This is a good example of why, when establishing the validity of any claim, we need to do everything we can to be rigorously scientific about it. We’re going to end up wandering blindly down a completely fallacious route, if we don’t rule out any alternative explanation, from any source, in exactly the way that kooks and pseudoscientists and the delusioned always object to. It’s not a matter of “taking their word for it” that something’s really going on the way they describe, because even if they’re being completely honest (which a great deal of woo-merchants are), reality can always surprise you by being weird in a completely different way from how you expected. In this case, it seems that horses can infer a surprising amount of information from faces that peple don’t even know they’re making, which itself is actually pretty cool. (This curious phenomenon of subconscious non-verbal cues creeping in to provide misleading data has become known as the “Clever Hans effect”.) But there’s just no reason left to believe that the original story is true.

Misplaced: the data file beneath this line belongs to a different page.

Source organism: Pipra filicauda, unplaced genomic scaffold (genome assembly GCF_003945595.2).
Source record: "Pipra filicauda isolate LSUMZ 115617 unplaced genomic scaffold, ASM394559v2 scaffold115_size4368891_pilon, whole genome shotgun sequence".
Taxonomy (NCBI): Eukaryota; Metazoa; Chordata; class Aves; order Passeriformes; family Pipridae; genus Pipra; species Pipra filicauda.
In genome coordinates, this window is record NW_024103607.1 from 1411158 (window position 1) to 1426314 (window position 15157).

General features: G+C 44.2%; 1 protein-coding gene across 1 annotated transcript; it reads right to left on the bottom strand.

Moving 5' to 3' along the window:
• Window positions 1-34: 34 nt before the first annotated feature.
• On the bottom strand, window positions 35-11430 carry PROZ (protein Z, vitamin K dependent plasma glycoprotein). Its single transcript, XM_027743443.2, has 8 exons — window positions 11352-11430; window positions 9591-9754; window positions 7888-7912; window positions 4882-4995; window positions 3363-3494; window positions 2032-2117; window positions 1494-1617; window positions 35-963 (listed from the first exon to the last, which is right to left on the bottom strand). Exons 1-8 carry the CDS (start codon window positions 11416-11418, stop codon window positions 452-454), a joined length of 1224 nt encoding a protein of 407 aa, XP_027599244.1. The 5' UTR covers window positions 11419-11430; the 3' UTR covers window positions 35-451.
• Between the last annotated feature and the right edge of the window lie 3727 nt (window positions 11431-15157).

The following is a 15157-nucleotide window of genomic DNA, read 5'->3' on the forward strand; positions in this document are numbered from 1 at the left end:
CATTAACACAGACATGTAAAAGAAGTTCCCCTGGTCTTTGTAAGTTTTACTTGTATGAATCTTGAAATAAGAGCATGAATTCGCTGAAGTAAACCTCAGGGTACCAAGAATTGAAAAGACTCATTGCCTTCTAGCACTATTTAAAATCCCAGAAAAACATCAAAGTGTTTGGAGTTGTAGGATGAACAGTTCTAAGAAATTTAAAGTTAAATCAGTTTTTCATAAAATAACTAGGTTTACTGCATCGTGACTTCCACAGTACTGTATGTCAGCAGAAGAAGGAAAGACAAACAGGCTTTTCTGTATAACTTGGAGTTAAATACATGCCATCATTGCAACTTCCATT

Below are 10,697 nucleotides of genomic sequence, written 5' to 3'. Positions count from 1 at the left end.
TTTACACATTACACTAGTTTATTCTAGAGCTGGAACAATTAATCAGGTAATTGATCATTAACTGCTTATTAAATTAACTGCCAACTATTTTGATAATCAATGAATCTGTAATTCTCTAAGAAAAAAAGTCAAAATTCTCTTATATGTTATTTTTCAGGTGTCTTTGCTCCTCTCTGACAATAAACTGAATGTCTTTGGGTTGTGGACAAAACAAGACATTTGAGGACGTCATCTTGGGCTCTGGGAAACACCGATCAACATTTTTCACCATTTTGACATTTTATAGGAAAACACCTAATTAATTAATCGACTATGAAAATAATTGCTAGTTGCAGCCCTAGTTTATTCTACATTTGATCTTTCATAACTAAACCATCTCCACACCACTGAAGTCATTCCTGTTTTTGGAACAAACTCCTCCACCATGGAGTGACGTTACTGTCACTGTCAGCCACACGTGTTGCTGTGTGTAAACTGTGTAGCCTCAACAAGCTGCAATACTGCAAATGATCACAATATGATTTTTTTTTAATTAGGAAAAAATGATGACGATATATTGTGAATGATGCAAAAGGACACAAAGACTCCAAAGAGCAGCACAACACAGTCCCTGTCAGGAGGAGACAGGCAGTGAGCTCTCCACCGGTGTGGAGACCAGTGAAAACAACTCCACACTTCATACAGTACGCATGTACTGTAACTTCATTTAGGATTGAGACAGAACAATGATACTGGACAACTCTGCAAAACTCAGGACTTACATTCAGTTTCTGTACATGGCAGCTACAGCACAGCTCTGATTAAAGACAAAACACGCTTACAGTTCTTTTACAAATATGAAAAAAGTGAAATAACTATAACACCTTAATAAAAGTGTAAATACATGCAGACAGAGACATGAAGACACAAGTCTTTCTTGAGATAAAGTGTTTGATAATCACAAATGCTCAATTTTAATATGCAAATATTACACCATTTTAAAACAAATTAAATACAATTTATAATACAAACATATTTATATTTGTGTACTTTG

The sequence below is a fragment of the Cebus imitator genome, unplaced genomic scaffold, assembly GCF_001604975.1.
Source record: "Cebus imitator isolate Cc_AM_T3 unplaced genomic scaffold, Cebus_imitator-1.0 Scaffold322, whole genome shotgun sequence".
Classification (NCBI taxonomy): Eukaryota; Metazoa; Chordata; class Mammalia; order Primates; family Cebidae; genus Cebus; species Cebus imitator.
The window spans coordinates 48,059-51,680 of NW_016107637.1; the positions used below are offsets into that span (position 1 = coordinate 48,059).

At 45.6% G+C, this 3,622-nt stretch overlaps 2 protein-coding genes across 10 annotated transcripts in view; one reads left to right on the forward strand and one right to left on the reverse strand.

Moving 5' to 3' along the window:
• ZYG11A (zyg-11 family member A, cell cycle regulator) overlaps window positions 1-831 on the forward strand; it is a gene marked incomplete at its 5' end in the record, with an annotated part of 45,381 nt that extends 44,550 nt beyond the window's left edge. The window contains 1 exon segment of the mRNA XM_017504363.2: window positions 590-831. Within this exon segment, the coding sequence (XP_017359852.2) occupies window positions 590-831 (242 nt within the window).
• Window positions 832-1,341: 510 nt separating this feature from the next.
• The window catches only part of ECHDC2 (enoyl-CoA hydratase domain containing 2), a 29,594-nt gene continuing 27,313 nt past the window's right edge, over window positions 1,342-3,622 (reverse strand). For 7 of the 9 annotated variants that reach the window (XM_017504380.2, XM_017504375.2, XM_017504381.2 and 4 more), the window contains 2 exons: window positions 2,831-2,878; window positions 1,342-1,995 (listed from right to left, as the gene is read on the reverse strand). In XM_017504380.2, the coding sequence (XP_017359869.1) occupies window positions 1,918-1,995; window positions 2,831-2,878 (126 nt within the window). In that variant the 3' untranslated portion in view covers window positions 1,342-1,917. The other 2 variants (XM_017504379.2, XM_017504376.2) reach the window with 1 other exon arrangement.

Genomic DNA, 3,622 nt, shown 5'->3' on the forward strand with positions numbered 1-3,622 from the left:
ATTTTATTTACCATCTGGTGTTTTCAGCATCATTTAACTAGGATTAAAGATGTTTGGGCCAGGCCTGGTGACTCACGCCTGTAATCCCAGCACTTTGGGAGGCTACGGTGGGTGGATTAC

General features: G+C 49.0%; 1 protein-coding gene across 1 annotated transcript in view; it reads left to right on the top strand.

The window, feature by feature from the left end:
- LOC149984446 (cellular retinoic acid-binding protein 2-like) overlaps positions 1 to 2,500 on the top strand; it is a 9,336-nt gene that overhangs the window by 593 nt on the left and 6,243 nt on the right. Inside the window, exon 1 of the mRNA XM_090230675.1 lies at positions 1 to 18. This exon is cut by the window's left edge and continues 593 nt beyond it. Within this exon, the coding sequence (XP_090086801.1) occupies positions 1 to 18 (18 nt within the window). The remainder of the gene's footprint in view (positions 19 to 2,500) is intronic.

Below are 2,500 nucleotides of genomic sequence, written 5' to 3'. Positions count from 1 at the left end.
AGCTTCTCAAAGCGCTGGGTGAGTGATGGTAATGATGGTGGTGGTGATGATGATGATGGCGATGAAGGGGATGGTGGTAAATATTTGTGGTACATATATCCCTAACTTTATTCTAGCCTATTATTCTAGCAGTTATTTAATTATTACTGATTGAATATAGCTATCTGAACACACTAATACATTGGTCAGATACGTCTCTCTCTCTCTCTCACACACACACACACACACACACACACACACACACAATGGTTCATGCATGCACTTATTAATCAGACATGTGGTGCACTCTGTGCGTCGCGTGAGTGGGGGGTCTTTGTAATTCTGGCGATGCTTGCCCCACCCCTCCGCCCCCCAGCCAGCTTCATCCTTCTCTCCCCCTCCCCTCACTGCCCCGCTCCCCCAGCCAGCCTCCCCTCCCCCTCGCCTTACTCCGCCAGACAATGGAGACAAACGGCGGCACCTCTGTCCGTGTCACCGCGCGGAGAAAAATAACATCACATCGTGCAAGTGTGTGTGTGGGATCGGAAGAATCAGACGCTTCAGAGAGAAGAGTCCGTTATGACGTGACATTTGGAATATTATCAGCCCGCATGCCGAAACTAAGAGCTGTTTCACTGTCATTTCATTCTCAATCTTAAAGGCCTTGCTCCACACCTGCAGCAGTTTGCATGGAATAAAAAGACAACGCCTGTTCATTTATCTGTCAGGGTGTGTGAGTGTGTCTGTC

It’s not that Pfungst refused to be “open-minded”. He was open to the possibility of the claims about Hans being correct, but he didn’t completely and unthinkingly believe everything he was told straight away. He knew that a lot of the hype sounded unlikely, so he was also open to the idea that there might be a more mundane explanation. The bizarre and unprecedented claim was rejected, not because of “closed-mindedness”, but because of a complete lack of evidence. The evidence for the idea that horses can do sums has been stripped back to literally nothing. If we hadn’t been able to use science to do that, we’d still be stuck believing something ridiculous.

Of course, the science that blew his entire claim totally out of the water didn’t stop Wilhelm von Osten, the owner of the horse, from touring the country with him and continuing to make utterly baseless claims. This, in turn, is a good example of how retarded some people can get when they shut their basic critical faculties down in favour of not having to admit that they’ve ever been wrong.